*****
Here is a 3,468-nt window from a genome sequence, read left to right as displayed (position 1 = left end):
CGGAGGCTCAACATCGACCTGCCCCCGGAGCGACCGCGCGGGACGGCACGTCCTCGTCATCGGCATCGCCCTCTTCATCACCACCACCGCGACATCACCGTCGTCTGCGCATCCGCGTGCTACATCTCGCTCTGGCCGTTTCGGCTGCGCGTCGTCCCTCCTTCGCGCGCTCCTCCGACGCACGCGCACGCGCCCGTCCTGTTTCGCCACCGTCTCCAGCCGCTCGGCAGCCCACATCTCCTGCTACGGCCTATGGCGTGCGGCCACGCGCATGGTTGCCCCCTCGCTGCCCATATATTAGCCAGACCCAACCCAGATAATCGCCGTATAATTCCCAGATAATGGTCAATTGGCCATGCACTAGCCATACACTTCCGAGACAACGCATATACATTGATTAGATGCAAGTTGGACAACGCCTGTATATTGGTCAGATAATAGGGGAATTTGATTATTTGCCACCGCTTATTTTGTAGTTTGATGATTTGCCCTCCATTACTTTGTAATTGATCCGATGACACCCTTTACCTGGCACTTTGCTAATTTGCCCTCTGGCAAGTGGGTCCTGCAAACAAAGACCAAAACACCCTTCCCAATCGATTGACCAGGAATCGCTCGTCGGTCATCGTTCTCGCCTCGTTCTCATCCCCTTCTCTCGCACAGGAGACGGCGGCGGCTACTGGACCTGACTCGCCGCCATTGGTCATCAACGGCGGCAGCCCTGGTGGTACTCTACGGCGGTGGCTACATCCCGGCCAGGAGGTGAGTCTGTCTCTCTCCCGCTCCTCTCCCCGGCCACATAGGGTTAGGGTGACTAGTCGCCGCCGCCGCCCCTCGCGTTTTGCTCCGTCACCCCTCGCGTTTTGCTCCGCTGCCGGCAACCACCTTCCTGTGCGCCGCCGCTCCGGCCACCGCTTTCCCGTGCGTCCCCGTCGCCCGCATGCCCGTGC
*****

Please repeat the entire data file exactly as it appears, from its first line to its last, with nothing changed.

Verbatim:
Here is a 3,468-nt window from a genome sequence, read left to right as displayed (position 1 = left end):
CGGAGGCTCAACATCGACCTGCCCCCGGAGCGACCGCGCGGGACGGCACGTCCTCGTCATCGGCATCGCCCTCTTCATCACCACCACCGCGACATCACCGTCGTCTGCGCATCCGCGTGCTACATCTCGCTCTGGCCGTTTCGGCTGCGCGTCGTCCCTCCTTCGCGCGCTCCTCCGACGCACGCGCACGCGCCCGTCCTGTTTCGCCACCGTCTCCAGCCGCTCGGCAGCCCACATCTCCTGCTACGGCCTATGGCGTGCGGCCACGCGCATGGTTGCCCCCTCGCTGCCCATATATTAGCCAGACCCAACCCAGATAATCGCCGTATAATTCCCAGATAATGGTCAATTGGCCATGCACTAGCCATACACTTCCGAGACAACGCATATACATTGATTAGATGCAAGTTGGACAACGCCTGTATATTGGTCAGATAATAGGGGAATTTGATTATTTGCCACCGCTTATTTTGTAGTTTGATGATTTGCCCTCCATTACTTTGTAATTGATCCGATGACACCCTTTACCTGGCACTTTGCTAATTTGCCCTCTGGCAAGTGGGTCCTGCAAACAAAGACCAAAACACCCTTCCCAATCGATTGACCAGGAATCGCTCGTCGGTCATCGTTCTCGCCTCGTTCTCATCCCCTTCTCTCGCACAGGAGACGGCGGCGGCTACTGGACCTGACTCGCCGCCATTGGTCATCAACGGCGGCAGCCCTGGTGGTACTCTACGGCGGTGGCTACATCCCGGCCAGGAGGTGAGTCTGTCTCTCTCCCGCTCCTCTCCCCGGCCACATAGGGTTAGGGTGACTAGTCGCCGCCGCCGCCCCTCGCGTTTTGCTCCGTCACCCCTCGCGTTTTGCTCCGCTGCCGGCAACCACCTTCCTGTGCGCCGCCGCTCCGGCCACCGCTTTCCCGTGCGTCCCCGTCGCCCGCATGCCCGTGC